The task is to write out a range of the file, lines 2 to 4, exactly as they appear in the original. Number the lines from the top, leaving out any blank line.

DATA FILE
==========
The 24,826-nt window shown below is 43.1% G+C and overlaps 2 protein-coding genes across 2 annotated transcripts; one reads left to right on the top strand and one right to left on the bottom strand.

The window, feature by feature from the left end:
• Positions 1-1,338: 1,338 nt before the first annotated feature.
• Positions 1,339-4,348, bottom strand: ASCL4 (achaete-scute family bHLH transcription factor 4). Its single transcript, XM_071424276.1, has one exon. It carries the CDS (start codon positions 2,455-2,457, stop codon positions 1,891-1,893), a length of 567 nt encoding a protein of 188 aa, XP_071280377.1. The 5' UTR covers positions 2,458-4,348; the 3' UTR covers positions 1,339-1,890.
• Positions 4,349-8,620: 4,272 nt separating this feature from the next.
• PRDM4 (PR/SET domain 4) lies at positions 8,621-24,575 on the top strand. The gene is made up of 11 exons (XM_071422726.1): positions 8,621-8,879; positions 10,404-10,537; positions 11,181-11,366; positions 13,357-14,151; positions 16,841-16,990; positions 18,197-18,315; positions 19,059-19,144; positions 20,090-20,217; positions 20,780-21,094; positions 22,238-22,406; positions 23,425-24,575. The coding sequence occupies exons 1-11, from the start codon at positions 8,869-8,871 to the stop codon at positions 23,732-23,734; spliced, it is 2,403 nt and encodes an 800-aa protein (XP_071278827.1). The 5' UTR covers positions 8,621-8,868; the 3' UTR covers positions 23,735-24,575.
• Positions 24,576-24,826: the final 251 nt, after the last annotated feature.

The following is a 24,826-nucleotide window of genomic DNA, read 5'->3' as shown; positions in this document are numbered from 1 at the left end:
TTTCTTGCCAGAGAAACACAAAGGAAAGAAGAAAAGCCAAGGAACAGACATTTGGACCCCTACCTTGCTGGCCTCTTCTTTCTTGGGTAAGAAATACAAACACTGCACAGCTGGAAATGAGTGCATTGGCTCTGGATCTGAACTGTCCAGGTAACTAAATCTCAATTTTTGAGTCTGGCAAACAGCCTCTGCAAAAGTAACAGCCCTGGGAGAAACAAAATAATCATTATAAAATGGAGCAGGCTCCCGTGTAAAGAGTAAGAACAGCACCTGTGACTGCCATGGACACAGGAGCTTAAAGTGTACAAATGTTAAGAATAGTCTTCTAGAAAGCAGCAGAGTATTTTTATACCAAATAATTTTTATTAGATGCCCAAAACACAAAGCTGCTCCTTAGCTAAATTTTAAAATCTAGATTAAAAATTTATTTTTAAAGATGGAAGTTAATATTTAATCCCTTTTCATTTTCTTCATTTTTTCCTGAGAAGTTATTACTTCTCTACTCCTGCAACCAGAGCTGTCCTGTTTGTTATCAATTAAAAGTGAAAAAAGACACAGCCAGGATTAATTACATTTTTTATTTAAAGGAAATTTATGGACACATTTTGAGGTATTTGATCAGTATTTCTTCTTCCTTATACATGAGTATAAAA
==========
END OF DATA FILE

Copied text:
The window, feature by feature from the left end:
• Positions 1-1,338: 1,338 nt before the first annotated feature.
• Positions 1,339-4,348, bottom strand: ASCL4 (achaete-scute family bHLH transcription factor 4). Its single transcript, XM_071424276.1, has one exon. It carries the CDS (start codon positions 2,455-2,457, stop codon positions 1,891-1,893), a length of 567 nt encoding a protein of 188 aa, XP_071280377.1. The 5' UTR covers positions 2,458-4,348; the 3' UTR covers positions 1,339-1,890.